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Notes and Lectures Upon Shakespeare and Some of the Old Poets and ..., Volume 1
Samuel Taylor Coleridge
Visualização integral - 1849
actual appear beauty become believe body called cause character combination common Compare connection considered distinct distinguished divine effect equally especially excellence existence express fact feeling force former genius give given Greek ground hand Hence human humour idea images imagination importance individual instance interest Italy kind language latter least Lecture less light living look manner means mere Milton mind moral nature never object observe once original particular passage passed passion perfect perhaps person philosophy pleasure poem poet poetry position present principle produced reader reason religion representative seems sense soul sound spirit stand style supposed symbol taken taste term thing thought tion true truth understanding universal verse whole writers
Página 213 - Earth fills her lap with pleasures of her own; Yearnings she hath in her own natural kind, And even with something of a mother's mind, And no unworthy aim, The homely nurse doth all she can To make her foster-child, her inmate man, Forget the glories he hath known, And that imperial palace whence he came. Behold the child among his new-born blisses, A six years
Página 92 - My face in thine eye, thine in mine appears, And true plain hearts do in the faces rest, Where can we find two better hemispheres Without sharp north, without declining west? Whatever dies was not mixed equally; If our two loves be one, or thou and I Love so alike that none do slacken, none can die.
Página 51 - FULL many a glorious morning have I seen Flatter the mountain tops with sovereign eye, Kissing with golden face the meadows green, Gilding pale streams with heavenly alchemy ; Anon permit the basest clouds to ride With ugly rack on his celestial face, And from the forlorn world his visage hide, Stealing unseen to west with this disgrace : Even so my sun one early morn did shine...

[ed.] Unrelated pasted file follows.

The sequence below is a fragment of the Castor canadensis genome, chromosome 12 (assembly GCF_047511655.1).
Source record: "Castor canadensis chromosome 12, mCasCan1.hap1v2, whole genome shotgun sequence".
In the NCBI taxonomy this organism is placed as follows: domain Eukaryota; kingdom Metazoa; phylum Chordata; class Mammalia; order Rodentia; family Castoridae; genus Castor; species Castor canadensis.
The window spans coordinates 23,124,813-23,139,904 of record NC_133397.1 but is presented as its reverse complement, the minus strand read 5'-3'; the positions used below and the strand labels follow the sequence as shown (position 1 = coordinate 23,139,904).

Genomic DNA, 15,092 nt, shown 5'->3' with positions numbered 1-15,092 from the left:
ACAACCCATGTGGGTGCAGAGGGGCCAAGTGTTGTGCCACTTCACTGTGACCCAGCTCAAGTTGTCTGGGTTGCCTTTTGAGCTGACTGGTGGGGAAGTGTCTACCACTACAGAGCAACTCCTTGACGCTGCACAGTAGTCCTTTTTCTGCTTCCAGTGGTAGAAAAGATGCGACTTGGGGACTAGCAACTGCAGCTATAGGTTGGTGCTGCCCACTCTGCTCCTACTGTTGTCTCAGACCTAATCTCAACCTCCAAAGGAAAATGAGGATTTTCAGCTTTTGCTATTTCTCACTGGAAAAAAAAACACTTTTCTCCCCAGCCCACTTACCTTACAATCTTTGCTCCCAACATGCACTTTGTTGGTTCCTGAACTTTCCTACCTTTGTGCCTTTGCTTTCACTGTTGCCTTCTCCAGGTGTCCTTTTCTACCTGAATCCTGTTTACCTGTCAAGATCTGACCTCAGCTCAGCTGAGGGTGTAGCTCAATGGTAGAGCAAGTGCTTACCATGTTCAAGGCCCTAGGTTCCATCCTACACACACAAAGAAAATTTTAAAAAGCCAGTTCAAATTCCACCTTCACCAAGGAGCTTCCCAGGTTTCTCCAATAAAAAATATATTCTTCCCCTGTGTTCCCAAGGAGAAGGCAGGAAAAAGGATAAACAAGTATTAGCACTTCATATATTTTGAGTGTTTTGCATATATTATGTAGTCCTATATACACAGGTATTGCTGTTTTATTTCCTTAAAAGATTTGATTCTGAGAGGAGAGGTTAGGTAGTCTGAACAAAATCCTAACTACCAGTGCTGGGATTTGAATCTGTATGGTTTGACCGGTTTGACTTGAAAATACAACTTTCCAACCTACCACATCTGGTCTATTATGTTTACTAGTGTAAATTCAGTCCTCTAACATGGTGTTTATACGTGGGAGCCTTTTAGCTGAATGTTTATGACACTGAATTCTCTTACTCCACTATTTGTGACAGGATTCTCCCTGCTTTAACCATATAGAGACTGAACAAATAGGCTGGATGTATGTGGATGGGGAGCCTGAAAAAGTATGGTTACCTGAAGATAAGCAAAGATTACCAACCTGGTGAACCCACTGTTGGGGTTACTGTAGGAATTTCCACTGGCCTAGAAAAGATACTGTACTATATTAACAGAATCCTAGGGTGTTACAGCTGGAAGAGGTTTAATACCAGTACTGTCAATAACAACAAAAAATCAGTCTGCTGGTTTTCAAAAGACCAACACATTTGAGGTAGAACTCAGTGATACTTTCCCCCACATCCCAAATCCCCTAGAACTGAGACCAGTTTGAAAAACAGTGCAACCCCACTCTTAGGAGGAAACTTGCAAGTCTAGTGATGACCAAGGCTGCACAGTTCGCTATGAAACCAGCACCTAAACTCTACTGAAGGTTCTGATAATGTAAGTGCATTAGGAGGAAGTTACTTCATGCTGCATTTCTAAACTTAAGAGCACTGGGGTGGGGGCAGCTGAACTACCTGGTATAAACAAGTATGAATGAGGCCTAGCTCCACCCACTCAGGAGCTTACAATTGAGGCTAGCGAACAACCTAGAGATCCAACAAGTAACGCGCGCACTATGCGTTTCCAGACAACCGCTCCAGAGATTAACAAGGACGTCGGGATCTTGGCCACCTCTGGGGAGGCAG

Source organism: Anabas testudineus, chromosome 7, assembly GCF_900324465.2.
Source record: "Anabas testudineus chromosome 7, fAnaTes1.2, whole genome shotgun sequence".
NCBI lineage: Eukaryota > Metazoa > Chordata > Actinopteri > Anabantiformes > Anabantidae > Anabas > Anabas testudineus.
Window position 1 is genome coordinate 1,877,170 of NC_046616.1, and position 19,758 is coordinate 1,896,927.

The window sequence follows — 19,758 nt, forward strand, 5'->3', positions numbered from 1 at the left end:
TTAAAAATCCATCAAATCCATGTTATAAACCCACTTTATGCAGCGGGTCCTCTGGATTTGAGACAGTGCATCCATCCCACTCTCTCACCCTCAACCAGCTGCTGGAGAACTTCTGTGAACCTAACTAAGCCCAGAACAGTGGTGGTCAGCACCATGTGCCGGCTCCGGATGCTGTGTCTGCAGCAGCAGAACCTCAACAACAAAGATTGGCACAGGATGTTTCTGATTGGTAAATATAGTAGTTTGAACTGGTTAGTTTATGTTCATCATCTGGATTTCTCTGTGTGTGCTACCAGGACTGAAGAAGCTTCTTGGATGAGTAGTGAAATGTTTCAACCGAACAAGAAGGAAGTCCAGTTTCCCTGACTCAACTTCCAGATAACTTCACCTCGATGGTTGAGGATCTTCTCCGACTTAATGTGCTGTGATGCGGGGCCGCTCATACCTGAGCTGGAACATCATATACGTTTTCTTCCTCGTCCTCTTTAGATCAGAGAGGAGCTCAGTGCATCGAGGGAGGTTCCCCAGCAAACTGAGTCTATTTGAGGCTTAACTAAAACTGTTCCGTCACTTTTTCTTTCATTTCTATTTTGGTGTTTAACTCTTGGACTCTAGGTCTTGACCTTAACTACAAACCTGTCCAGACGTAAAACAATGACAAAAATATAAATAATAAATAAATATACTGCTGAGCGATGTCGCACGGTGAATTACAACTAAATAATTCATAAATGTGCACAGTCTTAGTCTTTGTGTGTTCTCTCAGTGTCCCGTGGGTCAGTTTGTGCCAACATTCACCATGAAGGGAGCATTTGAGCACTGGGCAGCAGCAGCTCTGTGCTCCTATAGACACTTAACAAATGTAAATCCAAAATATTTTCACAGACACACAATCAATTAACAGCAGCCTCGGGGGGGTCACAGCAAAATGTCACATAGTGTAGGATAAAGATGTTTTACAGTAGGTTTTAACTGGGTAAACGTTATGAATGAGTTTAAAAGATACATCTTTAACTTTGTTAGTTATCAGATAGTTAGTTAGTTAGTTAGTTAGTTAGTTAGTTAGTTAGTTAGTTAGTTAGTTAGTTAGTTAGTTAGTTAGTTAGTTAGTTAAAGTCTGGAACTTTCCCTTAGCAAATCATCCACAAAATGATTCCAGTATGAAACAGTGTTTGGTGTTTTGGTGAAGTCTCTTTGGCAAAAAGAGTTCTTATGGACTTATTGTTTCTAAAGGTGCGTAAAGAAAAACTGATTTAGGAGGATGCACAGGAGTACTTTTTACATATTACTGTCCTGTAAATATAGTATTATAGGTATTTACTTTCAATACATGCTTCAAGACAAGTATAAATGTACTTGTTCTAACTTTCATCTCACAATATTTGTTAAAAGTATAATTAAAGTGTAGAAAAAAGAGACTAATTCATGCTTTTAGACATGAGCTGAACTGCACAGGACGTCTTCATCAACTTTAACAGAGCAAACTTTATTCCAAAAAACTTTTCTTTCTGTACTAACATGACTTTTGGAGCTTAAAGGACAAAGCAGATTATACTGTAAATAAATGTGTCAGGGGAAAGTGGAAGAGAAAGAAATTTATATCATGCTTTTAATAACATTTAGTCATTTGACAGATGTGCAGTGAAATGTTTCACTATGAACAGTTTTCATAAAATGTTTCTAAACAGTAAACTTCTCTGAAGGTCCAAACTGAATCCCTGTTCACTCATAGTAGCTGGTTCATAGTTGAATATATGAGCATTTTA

Página 308 - O Reader ! had you in your mind Such stores as silent thought can bring, O gentle Reader ! you would find A tale in every thing.
Página 119 - Time serves not now, and perhaps I might seem too profuse to give any certain account of what the mind at home, in the spacious circuits of her musing, hath liberty to propose to herself, though of highest hope and hardest attempting; whether that epic form whereof the two poems of Homer and those other two of Virgil and Tasso are a diffuse, and the book of Job a brief model...
Página 35 - Her angels face, As the great eye of heaven, shyned bright, And made a sunshine in the shady place : Did never mortall eye behold such heavenly grace.
Página 253 - The dew shall weep thy fall to-night, For thou must die. Sweet rose, whose hue, angry and brave, Bids the rash gazer wipe his eye, Thy root is ever in its grave, And thou must die. Sweet spring, full of sweet days and roses, A box where sweets compacted lie, My music shows ye have your closes, And all must die.
Página 129 - I had several times loud calls from my reason and my more composed judgment to go home, yet I had no power to do it. I know not what to call this, nor will I urge that it is a secret overruling decree that hurries us on to be the instruments of our own destruction, even though it be before us, and that we rush upon it with our eyes open.
Página 152 - And his tail drew the third part of the stars of heaven, and cast them to the earth...
Página 114 - By sacred unction, thy deserved right. Go then, thou Mightiest, in thy Father's might Ascend my chariot, guide the rapid wheels That shake heaven's basis, bring forth all my war, My bow and thunder, my almighty arms Gird on, and sword upon thy puissant thigh...